Ireland's Great Famine

Michael O'Sullivan reviews Ireland's Great Famine: interdisciplinary perspectives by Cormac O Grada, UCD Press, ISBN 978-1-904558-57-6, €28/18.95, pbk

Ireland's Great Famine

THE TRUE extent of the human and social impact of Ireland's 'Great Famine' will never be known. As a catastrophe its scale was enormous by any standards and its effects so enduring that historians are still analysing data, compiling statistics and filling research libraries with 'famine studies'.

The sesquicentennial commemorations activated a flood of new publications and this impressive collection is the latest.

Co-written and edited by Cormac O'Grada professor of economics at UCD and author of the classic Black '47 and Beyond, (1999), Ireland's Great Famine is a wide-ranging, though thoroughly focused, survey of some of the associated topics of our national calamity.

O'Grada reproduces surveys showing the abject and vulnerable nature of the pre-famine Irish economy, overwhelmingly agricultural, deprived of industry and technology and at the mercy of rapacious landowners accountable only to their creditors. Profligacy and mismanagement meant that large numbers of landlords were themselves more or less permanently impecunious until finally succumbing to bankruptcy in the wake of the disaster.

The causes of famine deaths are examined, as well as the contentious fatality rates. It now appears that the mortality totals have consistently been underestimated, and also that many more people died from related diseases than from hunger.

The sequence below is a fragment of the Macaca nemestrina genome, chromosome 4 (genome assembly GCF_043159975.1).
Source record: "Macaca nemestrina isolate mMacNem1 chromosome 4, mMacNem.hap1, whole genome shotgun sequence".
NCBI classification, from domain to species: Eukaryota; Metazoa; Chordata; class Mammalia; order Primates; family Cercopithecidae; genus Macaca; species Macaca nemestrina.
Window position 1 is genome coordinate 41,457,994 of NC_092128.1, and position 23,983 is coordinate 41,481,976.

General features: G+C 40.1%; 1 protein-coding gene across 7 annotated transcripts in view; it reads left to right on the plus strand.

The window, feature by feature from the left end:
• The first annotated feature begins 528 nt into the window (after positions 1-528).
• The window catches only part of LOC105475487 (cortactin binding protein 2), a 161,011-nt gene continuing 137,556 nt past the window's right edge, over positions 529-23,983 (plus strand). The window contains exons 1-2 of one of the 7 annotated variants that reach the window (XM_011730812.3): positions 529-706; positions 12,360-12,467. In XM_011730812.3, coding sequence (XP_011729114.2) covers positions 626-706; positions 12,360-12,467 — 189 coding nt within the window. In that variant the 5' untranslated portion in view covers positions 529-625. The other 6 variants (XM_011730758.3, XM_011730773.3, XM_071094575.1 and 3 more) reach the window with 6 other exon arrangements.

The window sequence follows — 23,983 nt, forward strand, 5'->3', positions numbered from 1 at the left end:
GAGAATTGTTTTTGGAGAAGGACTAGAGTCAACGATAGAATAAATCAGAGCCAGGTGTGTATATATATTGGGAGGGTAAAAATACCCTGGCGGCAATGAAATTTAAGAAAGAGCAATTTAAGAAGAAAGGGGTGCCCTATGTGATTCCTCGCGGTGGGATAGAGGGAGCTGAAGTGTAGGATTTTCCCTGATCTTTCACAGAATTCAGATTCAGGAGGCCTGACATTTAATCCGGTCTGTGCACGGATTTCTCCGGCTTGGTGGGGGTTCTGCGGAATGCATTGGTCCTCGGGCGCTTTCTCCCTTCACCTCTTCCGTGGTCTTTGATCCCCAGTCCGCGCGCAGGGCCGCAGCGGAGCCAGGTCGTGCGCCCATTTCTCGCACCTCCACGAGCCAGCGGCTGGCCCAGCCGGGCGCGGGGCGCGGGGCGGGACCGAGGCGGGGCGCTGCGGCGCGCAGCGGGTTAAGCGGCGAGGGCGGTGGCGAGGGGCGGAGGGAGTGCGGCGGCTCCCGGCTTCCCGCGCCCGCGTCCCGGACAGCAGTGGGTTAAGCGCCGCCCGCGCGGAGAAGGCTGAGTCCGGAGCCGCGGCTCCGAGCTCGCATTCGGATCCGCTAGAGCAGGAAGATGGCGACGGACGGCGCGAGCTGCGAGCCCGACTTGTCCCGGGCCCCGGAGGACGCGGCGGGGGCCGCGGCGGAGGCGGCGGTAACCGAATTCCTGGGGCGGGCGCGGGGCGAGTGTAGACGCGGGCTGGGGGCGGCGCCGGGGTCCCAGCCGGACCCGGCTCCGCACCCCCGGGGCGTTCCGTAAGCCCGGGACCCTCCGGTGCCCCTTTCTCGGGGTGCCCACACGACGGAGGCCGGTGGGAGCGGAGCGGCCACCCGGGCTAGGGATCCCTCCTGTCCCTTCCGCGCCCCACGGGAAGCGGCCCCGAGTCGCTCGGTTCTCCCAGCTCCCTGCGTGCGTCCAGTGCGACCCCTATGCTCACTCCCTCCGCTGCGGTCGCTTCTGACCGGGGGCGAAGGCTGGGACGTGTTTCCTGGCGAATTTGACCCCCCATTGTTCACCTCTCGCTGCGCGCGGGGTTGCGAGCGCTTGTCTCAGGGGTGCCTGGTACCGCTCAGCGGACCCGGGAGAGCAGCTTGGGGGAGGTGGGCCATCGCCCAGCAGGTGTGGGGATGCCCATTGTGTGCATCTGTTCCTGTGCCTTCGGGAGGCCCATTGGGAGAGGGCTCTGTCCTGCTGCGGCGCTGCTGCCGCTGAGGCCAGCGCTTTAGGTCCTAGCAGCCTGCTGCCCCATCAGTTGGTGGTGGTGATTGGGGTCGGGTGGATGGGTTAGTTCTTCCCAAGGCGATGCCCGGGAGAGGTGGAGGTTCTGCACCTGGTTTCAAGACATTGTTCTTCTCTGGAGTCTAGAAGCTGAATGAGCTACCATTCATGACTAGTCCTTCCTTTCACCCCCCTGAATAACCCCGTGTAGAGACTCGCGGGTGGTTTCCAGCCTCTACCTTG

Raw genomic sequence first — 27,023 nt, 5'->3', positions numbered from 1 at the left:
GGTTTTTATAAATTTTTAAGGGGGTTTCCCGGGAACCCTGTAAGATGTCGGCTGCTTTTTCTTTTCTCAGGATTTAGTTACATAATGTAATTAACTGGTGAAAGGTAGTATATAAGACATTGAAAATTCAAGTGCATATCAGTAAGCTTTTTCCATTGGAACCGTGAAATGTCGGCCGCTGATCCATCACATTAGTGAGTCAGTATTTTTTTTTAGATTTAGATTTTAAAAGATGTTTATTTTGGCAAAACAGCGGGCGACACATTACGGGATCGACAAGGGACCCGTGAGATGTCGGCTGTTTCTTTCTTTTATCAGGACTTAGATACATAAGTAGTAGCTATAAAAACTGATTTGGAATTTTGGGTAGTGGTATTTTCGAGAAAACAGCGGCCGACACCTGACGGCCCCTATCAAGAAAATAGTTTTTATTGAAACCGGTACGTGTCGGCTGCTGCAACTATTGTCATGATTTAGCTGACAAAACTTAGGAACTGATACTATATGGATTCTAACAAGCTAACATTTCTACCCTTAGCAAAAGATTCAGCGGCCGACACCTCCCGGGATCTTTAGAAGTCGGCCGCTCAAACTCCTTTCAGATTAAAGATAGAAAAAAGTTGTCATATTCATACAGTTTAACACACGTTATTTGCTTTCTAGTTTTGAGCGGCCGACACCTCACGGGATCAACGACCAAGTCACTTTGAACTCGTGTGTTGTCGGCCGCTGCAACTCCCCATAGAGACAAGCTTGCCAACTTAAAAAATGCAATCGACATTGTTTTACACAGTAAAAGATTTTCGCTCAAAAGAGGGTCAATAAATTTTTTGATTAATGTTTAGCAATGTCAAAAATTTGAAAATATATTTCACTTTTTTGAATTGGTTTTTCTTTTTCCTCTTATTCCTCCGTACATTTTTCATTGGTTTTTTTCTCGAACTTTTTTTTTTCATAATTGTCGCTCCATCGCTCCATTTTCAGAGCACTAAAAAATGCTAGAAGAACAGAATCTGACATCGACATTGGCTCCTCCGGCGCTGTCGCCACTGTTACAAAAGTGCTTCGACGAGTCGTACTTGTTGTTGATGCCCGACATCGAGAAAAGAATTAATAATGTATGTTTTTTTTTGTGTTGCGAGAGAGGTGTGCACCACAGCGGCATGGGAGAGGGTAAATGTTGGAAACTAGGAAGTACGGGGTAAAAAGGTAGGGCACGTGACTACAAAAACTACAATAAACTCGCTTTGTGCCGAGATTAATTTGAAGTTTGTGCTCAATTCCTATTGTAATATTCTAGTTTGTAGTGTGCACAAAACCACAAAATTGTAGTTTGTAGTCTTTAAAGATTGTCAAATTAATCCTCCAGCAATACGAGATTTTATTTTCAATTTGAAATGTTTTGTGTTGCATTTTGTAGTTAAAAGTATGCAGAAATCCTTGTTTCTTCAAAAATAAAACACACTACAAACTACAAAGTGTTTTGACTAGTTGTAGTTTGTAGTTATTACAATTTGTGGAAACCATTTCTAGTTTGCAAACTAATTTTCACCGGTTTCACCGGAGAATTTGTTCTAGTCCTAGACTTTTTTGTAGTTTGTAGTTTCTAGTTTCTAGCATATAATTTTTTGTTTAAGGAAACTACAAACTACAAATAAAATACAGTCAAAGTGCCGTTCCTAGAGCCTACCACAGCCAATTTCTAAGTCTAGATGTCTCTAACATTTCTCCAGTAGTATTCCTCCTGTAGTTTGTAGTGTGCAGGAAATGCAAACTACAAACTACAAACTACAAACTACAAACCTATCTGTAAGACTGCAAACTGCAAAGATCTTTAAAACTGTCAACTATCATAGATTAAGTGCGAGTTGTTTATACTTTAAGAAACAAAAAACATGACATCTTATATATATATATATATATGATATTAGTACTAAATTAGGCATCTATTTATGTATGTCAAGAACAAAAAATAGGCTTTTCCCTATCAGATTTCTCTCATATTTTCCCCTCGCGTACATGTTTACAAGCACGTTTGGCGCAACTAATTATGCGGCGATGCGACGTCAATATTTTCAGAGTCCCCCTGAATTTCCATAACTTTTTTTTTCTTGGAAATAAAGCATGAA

O'Grada examines the famine in Dublin and its effects on the city's potato market, and how the workhouse system responded to the plight of the destitute there. Lesser dependence on the potato meant that the capital emerged relatively lightly, though by no means unscathed.

A rigorous examination of famine emigration follows, producing precise figures on mortality on the crossings, (surprisingly low), and a comparative survey of the social conditions of New York's immigrant population as a whole, challenging somewhat the popular conception of the newly arrived Irish as backward and slow to assimilate.

O'Grada final topic is historiography, the history of famine writing itself. The very enormity of the tragedy made it inevitable that the 'revisionists' would at some point lay their sickly hands upon it.

This they did and slyly 'analysed' the causes of the famine with reference to unavoidable crop failures, Irish fecklessness and so on, glossing over at the same time the true effects of the disaster. A steady stream of recent publications have however reasserted the true causes and dimensions of the cataclysm, and Ireland's Great Famine shows that on this anniversary of Black '47 famine research is in safe hands.

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